Self-isolation rules change for NHS and social care employees in England

Essential frontline NHS and social care staff who have been told to self-isolate because they have been in close contact with a confirmed case of Covid-19 will be allowed to return to work in exceptional circumstances.

Fri 23rd July 2021 The PDA

A letter to all NHS organisations in England on Monday 19 July has outlined new DHSC guidance which allows essential frontline staff to return to work following a negative PCR test if they have been asked to isolate due to potential contact with Covid-19.  As cases are growing, more people are being required to self-isolate after being in contact with someone who has tested positive for Covid-19. The so-called “pingdemic” is causing an increasing number of organisations difficulties in maintaining minimum staffing levels.

The guidance states that, where there is a risk that a staff absence would lead to potential patient harm, those that are fully vaccinated (14 days post-second dose) may be brought back to work ahead of the self-isolation period following the completion of a local risk assessment.

The return to work is conditional upon safeguards being implemented which includes an immediate negative PCR test prior to returning to work, the provision of subsequent negative daily lateral flow tests for a minimum of 7 days, appropriate use of Infection Prevention and Control (IPC) measures, including social distancing in the workplace when not undertaking clinical work and the use of PPE in line with the current UK IPC Guidance. Employers are required to take all reasonable steps to ensure the vaccine status of the employee and compliance with these safeguards.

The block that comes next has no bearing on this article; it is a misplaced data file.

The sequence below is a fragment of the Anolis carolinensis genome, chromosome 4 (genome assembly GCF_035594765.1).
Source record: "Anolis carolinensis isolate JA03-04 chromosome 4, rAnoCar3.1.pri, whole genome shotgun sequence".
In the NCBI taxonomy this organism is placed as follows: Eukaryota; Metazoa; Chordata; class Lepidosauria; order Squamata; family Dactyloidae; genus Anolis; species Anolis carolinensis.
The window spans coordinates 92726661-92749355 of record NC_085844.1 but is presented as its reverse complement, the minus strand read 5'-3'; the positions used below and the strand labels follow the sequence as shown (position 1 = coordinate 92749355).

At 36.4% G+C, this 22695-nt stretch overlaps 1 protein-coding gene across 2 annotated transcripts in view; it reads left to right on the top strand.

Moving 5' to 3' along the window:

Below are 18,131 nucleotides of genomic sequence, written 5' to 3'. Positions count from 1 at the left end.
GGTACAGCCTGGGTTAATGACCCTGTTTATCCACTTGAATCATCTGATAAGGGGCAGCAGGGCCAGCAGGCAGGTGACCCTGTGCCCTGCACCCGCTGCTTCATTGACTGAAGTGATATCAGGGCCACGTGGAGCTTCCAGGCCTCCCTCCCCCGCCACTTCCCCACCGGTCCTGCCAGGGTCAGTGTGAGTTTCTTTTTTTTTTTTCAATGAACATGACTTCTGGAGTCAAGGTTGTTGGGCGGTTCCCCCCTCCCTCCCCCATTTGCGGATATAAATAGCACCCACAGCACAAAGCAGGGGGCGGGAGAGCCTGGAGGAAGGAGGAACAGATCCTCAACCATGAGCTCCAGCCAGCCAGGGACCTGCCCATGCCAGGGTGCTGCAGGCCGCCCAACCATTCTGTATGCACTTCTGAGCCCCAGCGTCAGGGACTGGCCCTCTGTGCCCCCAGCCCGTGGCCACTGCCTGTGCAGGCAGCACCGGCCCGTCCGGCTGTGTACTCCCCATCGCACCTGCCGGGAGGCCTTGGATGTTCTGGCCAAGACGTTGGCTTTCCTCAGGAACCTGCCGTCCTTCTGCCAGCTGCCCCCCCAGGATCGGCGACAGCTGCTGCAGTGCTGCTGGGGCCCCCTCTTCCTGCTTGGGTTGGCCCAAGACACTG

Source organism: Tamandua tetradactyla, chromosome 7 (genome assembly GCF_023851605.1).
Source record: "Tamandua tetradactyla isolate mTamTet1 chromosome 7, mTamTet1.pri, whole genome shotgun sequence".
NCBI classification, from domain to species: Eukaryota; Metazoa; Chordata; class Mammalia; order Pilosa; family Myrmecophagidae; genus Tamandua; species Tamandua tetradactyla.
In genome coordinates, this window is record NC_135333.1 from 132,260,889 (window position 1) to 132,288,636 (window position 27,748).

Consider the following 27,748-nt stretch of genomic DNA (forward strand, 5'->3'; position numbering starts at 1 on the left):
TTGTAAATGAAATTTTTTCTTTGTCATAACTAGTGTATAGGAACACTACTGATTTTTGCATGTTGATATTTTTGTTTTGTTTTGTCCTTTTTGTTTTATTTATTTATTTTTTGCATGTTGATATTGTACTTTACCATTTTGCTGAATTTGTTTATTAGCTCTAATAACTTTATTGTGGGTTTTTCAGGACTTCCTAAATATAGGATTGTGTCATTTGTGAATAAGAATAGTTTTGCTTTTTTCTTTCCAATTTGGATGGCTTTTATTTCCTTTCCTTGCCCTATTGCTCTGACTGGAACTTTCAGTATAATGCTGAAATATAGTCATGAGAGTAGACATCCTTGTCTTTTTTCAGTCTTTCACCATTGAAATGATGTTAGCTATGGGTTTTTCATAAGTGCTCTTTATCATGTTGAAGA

Those that return to work following the completion of the risk assessments must still adhere to legal isolation requirements at all other times i.e., when not at, or travelling between home and work.

It is important that all employers continue their responsibility to ensure the health and safety of the workforce. Employers should also bear in mind the potential impact of Covid-19 on an individual due to their risk profile, considering their ethnic background and any existing health conditions they have which may make them clinically vulnerable.

The NHS clearly states that the aim of the new guidance is to reduce the pressure that is being created due to significant numbers of NHS staff with a negative PCR result being required to self-isolate. However, they also point out that “this flexibility should not be seen as a means to bring back all staff that are absent. These guidelines give employers the ‘right to allow’ not to ‘compel’ staff to return to work. Local organisations will need to determine how to record and govern decision making to ensure appropriate application.”

PDA members with any questions or concerns about the implementation of the guidelines should contact the PDA Service Centre by emailing enquiries@the-pda.org.

Not yet a PDA member?

If you have not yet joined the PDA, we encourage you to join today and ask your colleagues to do the same.

Membership is FREE to pharmacy students, trainee pharmacists and for the first three months of being newly qualified.

JOIN THE PDA TODAY

Read about our key member benefits here.

 

 

 

 

 

The Pharmacists' Defence Association is a company limited by guarantee. Registered in England; Company No 4746656.

The Pharmacists' Defence Association is an appointed representative in respect of insurance mediation activities only of
The Pharmacy Insurance Agency Limited which is registered in England and Wales under company number 2591975
and is authorised and regulated by the Financial Conduct Authority (Register No 307063)

The PDA Union is recognised by the Certification Officer as an independent trade union.

Cookie Use

This website uses cookies to help us provide the best user experience. If you continue browsing you are giving your consent to our use of cookies.

General Guidance Resources Surveys PDA Campaigns Regulations Locums Indemnity Arrangements Pre-Regs & Students FAQs Coronavirus (COVID-19)